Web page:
Snoring is one of the many classic annoyances that provoke those mini-lover quarrels between couples. Of course, that shouldn’t be enough reason to move out and move on. But it is inevitable to get annoyed when your partner snores every night while all you want is a peaceful, quiet night after a long, tiring day. If you wake up in the middle of the night, several times a week, then it’s hard to complete the required eight hours of sleep. Wouldn’t you feel grumpy when you’re sleep-deprived? Most of us will do!
You may want to blame your partner for your eyebags, grumpiness, brain fog, and daytime sleepiness, yet, it’s not his fault either. Because who would want to be tagged as a “loud snorer” or the “worst snorer of all time”? Nobody. So, why don’t we just get to the bottom of the problem? Let’s get to know more why people snore.
Why Some People Snore
Actually, you yourself might snore at least once in your life, for example, when you have a runny nose or nasal congestion. But once it’s treated, everything is back to normal again. On the other hand, for many people, this is a chronic problem that every night, you know for sure they’re going to sleep noisily. Some underlying health issues are probably causing this.
According to Mayo Clinic, as you progress from a night of light sleep to deep sleep, the muscles in your tongue, soft palate, and throat relax. The tissues in your throat may relax enough resulting in a narrowed airway, causing the tissues to vibrate. The loud vibration causes the loud sound we know too well as a snore. The narrower the airway, the worse the snoring sound is produced.
Some conditions can be the possible cause of snoring. These include the anatomy of one’s mouth and sinus, alcohol consumption, nasal congestion, sleep position, obesity, and Obstructive Sleep Apnea (OSA). Read more about that here. If you suspect that you have sleep apnea, it is important to consult your doctor as soon as possible to avoid the complications that may occur as a result of this condition.
How Smart Nora Anti-Snoring Device Can Help
First of all, Nora is not a medical device. It is rather, a lifestyle enhancement device that helps both the snorer and his partner enjoy a quiet, peaceful, restful and uninterrupted sleep each night. To date, Nora is the first smart and non-invasive anti-snoring device according to its creators and designers. It is designed to stop one’s snoring before it actually disturbs the other person sleeping on the same bed. Here are other quick fixes for snoring: https://www.webmd.com/sleep-disorders/features/easy-snoring-remedies#1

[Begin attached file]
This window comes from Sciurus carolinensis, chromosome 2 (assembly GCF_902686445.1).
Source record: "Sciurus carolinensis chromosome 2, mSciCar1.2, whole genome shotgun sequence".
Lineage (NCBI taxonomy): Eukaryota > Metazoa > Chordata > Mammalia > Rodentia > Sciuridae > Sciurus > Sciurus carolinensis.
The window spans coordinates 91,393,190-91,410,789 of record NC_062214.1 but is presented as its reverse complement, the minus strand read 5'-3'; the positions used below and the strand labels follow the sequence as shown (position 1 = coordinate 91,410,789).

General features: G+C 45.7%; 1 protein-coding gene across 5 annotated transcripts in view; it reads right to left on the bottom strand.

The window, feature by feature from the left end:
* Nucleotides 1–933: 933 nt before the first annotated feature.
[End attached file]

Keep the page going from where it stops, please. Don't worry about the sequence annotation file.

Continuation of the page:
The Smart Nora Anti-Snoring device package comes with the Nora Bedsider, pillow insert, and a portable bag where a rechargeable battery is placed along with a mini pump. How does Smart Nora work anyway? First, you have to switch the Nora Bedsider on. This looks like a white computer mouse that you place beside your bed, perhaps on a bedside table. Next, you have to place the pillow insert under your pillow. The pillow insert is connected to the mini pump in the portable bag. You can simply place the portable bag under your bed.
As the snoring begins, the Nora Bedsider senses the sound causing the mini-pump in the portable bag to inflate and deflate the padded insert which will then result in silent and gentle movements in the pillow. The slight movement that Smart Nora does to your head stimulates your throat muscles. This enables your natural breathing to resume which then stops you from snoring.
What people love about Nora is that it works with any pillow or sleeping position. There’s also no need to wear anything on your face such as a mask or nose strips. Nora allows you to go to bed each night with ease and it’s actually adding more comfort by normalizing your breathing patterns and stopping you from snoring. Also, your partner won’t be annoyed anymore. Think about that—no more mini-fights that your snoring causes a few times or many times each week!
Nora is right for people who want to stop snoring in a pretty much normal and non-invasive way. It must be noted though that it is best to consult your physician to determine the underlying health issues that may be causing your chronic snoring.